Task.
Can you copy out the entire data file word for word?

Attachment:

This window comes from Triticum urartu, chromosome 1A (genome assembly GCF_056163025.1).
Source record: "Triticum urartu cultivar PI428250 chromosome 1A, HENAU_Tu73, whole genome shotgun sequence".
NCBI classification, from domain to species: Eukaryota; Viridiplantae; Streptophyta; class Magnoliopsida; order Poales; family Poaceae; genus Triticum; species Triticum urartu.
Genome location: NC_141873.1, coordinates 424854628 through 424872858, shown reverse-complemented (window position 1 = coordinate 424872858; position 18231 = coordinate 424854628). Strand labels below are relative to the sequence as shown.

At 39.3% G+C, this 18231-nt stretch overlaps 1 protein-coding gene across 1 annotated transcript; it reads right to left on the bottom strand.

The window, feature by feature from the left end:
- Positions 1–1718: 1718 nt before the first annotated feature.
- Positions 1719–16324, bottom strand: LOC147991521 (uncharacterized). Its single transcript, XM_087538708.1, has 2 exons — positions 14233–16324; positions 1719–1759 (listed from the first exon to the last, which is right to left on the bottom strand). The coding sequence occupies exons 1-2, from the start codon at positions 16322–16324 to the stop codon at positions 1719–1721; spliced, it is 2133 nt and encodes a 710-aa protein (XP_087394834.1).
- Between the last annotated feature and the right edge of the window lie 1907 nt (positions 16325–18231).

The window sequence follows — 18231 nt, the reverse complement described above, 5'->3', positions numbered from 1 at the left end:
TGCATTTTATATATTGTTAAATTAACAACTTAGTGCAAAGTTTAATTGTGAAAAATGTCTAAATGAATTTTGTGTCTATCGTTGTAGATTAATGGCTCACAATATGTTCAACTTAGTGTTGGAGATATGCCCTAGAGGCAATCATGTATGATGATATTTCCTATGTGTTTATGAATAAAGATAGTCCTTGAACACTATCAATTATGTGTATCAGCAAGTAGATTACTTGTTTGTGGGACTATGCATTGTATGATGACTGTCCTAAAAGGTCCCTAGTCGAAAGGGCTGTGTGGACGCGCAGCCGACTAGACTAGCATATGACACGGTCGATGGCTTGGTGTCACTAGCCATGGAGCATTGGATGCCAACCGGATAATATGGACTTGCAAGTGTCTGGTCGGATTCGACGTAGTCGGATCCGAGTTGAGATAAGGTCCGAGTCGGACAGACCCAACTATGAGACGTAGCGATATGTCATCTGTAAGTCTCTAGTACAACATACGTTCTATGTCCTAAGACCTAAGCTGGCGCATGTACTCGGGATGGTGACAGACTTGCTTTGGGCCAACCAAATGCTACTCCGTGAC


This window comes from Triticum urartu, chromosome 1A (genome assembly GCF_056163025.1).
Source record: "Triticum urartu cultivar PI428250 chromosome 1A, HENAU_Tu73, whole genome shotgun sequence".
NCBI classification, from domain to species: Eukaryota; Viridiplantae; Streptophyta; class Magnoliopsida; order Poales; family Poaceae; genus Triticum; species Triticum urartu.
Genome location: NC_141873.1, coordinates 424854628 through 424872858, shown reverse-complemented (window position 1 = coordinate 424872858; position 18231 = coordinate 424854628). Strand labels below are relative to the sequence as shown.

At 39.3% G+C, this 18231-nt stretch overlaps 1 protein-coding gene across 1 annotated transcript; it reads right to left on the bottom strand.

The window, feature by feature from the left end:
- Positions 1–1718: 1718 nt before the first annotated feature.
- Positions 1719–16324, bottom strand: LOC147991521 (uncharacterized). Its single transcript, XM_087538708.1, has 2 exons — positions 14233–16324; positions 1719–1759 (listed from the first exon to the last, which is right to left on the bottom strand). The coding sequence occupies exons 1-2, from the start codon at positions 16322–16324 to the stop codon at positions 1719–1721; spliced, it is 2133 nt and encodes a 710-aa protein (XP_087394834.1).
- Between the last annotated feature and the right edge of the window lie 1907 nt (positions 16325–18231).

The window sequence follows — 18231 nt, the reverse complement described above, 5'->3', positions numbered from 1 at the left end:
TGCATTTTATATATTGTTAAATTAACAACTTAGTGCAAAGTTTAATTGTGAAAAATGTCTAAATGAATTTTGTGTCTATCGTTGTAGATTAATGGCTCACAATATGTTCAACTTAGTGTTGGAGATATGCCCTAGAGGCAATCATGTATGATGATATTTCCTATGTGTTTATGAATAAAGATAGTCCTTGAACACTATCAATTATGTGTATCAGCAAGTAGATTACTTGTTTGTGGGACTATGCATTGTATGATGACTGTCCTAAAAGGTCCCTAGTCGAAAGGGCTGTGTGGACGCGCAGCCGACTAGACTAGCATATGACACGGTCGATGGCTTGGTGTCACTAGCCATGGAGCATTGGATGCCAACCGGATAATATGGACTTGCAAGTGTCTGGTCGGATTCGACGTAGTCGGATCCGAGTTGAGATAAGGTCCGAGTCGGACAGACCCAACTATGAGACGTAGCGATATGTCATCTGTAAGTCTCTAGTACAACATACGTTCTATGTCCTAAGACCTAAGCTGGCGCATGTACTCGGGATGGTGACAGACTTGCTTTGGGCCAACCAAATGCTACTCCGTGAC